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The Risks of Acid Reflux on Teeth

Studies indicate that more than more than 60 million adults experience symptoms of acid reflux each month and about that approximately 20% of people with acid reflux will develop gastroesophageal reflux disease (GERD).

When stomach acid backs up (refluxes), it can affect the teeth, eroding the hard, outer layer of enamel and weakening teeth. These weakened teeth have appearance changes, can become sensitive, pitted with microcracks, cusped on the edges and flattened on the chewing surface areas, and be susceptible to cavities.

Although the risk for GERD increases significantly for those over the age of 40, even babies and children can have it. Heartburn, acid regurgitation, and difficulty swallowing are common symptoms and chronic heartburn, sometimes called acid indigestion, is the most common symptom.

To understand acid reflux, it’s important to know a little about what causes it. To aid in the digestion of food, the stomach produces hydrochloric acid. There is a ring of muscle in the esophagus that is meant to prevent the reflux of stomach acid.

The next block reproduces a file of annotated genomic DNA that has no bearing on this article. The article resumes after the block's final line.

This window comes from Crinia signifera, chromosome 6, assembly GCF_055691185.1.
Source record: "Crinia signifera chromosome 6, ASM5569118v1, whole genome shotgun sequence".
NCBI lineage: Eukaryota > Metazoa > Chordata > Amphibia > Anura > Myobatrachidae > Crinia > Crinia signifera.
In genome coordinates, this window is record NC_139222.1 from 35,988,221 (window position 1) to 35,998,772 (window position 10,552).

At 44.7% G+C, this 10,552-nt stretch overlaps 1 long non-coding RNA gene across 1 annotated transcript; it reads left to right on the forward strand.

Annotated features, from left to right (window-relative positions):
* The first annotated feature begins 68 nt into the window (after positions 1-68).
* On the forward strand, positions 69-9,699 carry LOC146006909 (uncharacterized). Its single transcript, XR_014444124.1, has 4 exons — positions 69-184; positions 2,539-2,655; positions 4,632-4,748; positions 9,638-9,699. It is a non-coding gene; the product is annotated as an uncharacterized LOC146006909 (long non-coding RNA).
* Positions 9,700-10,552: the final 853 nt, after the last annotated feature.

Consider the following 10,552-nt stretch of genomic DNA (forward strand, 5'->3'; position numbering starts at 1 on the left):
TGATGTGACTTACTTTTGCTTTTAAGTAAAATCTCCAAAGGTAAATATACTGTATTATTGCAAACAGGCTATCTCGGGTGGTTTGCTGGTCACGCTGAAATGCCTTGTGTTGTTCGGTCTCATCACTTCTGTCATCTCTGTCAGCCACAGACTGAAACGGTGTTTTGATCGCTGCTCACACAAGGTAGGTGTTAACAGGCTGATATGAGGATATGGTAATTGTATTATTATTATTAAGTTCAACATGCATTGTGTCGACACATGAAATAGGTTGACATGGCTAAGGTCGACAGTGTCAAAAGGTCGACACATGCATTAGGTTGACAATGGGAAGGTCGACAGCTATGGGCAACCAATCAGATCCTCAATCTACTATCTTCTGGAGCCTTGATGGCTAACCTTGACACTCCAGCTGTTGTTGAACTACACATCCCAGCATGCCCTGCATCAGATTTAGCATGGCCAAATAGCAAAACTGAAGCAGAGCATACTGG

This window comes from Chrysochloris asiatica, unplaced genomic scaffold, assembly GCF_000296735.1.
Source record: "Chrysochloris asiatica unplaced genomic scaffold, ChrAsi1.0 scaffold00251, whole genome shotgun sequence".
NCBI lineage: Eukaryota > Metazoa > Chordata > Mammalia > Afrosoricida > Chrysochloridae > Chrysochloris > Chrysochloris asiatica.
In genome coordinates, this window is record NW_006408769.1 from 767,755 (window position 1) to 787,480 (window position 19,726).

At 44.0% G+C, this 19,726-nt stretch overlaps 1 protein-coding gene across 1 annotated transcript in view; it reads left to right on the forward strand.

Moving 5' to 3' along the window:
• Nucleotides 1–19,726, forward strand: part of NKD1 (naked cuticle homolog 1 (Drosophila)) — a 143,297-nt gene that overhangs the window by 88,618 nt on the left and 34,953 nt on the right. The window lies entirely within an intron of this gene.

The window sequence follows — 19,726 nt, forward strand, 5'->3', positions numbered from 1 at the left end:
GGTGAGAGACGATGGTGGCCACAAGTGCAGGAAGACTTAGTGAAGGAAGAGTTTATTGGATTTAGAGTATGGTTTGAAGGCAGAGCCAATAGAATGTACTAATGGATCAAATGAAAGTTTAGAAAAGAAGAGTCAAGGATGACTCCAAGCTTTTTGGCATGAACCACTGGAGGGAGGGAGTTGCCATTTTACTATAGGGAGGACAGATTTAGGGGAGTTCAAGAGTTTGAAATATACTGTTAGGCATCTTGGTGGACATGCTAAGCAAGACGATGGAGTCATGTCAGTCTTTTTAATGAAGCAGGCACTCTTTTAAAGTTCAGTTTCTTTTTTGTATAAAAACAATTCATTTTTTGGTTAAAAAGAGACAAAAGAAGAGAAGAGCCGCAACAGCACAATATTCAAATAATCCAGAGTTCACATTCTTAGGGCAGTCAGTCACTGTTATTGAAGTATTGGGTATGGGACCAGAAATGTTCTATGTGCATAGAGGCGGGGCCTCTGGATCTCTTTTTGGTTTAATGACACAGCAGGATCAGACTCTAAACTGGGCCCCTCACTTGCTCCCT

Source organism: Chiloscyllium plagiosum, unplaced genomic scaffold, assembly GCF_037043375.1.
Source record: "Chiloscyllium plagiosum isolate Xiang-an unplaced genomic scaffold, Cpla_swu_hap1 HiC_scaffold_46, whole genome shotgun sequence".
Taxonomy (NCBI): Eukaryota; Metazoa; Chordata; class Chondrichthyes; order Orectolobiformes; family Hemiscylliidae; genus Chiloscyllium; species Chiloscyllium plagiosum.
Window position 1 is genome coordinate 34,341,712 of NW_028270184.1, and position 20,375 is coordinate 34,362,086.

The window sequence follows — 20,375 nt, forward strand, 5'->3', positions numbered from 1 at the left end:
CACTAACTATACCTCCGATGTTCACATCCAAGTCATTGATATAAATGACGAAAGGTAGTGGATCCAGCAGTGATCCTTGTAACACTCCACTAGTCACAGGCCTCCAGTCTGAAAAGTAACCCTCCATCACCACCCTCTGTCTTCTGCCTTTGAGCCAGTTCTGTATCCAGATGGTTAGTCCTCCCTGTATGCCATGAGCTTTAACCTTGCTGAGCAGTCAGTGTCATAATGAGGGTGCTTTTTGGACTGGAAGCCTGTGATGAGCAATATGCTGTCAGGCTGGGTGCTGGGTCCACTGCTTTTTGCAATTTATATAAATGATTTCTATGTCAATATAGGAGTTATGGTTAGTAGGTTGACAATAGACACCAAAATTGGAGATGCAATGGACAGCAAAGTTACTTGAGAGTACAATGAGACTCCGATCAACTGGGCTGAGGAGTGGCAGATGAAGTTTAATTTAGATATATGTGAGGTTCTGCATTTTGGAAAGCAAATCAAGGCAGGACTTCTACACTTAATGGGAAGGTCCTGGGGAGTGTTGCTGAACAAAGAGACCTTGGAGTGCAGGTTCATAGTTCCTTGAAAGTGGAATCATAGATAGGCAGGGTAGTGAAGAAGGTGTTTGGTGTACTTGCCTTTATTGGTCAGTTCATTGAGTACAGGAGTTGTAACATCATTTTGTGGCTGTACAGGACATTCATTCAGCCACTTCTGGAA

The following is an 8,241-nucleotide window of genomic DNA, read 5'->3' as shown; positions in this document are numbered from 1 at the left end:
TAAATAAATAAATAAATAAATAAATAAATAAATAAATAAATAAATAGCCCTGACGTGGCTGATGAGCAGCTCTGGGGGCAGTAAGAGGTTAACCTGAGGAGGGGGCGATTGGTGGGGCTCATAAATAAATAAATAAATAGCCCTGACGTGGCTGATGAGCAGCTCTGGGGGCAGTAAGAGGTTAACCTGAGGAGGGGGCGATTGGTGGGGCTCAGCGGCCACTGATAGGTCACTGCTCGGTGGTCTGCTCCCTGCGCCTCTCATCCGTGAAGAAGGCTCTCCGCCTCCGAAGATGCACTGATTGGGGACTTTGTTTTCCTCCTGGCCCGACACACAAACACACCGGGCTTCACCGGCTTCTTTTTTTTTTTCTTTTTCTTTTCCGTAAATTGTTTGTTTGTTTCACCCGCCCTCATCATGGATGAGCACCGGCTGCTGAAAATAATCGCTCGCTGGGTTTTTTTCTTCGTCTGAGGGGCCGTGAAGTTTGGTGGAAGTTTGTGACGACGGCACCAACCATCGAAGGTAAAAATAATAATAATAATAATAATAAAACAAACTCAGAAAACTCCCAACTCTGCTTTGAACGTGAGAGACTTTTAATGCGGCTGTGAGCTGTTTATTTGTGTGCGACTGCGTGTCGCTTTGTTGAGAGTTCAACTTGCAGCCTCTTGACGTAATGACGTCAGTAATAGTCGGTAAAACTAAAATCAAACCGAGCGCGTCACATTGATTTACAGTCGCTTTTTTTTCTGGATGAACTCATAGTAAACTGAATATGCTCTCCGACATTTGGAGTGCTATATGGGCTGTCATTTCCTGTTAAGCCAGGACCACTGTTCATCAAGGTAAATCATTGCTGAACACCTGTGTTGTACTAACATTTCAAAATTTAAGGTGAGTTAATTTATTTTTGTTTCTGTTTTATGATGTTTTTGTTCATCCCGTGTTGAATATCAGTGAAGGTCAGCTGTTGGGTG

However, there are a number of factors that can contribute to the weakening of this ring of muscle and increase the backing up of corrosive acid in the esophagus. Among these are items such as the use of alcohol or tobacco, certain medical conditions, or diets that include fatty, spicy, or acidic foods, chocolate, caffeine, or mint flavorings. Additionally, eating large meals, eating just before bedtime, and poor posture can all contribute to symptoms.

Moreover, because saliva plays an important part in neutralizing the acid refluxing from the stomach and reducing its erosive effect on teeth, certain medications that reduce salivary function can contribute to dental problems.

It’s vital for those experiencing symptoms of acid reflux to seek medical advice if lifestyle changes don’t alleviate symptoms. If left untreated, acid reflux can have a significant impact on oral health and can also increase the risk of developing esophageal cancer.

A dentist can advise if tooth enamel has been affected by acid and can offer remineralization therapy to help protect teeth. The earliest identification and alleviation of symptoms provides the best opportunities for both oral and esophageal protection from damage.

If would like more information about acid reflux and protection against its dental risks, Dr. Heidi Finkelstein and her caring staff at My Plantation Dentist can help. To schedule your appointment, please contact us today at 954-584-1030.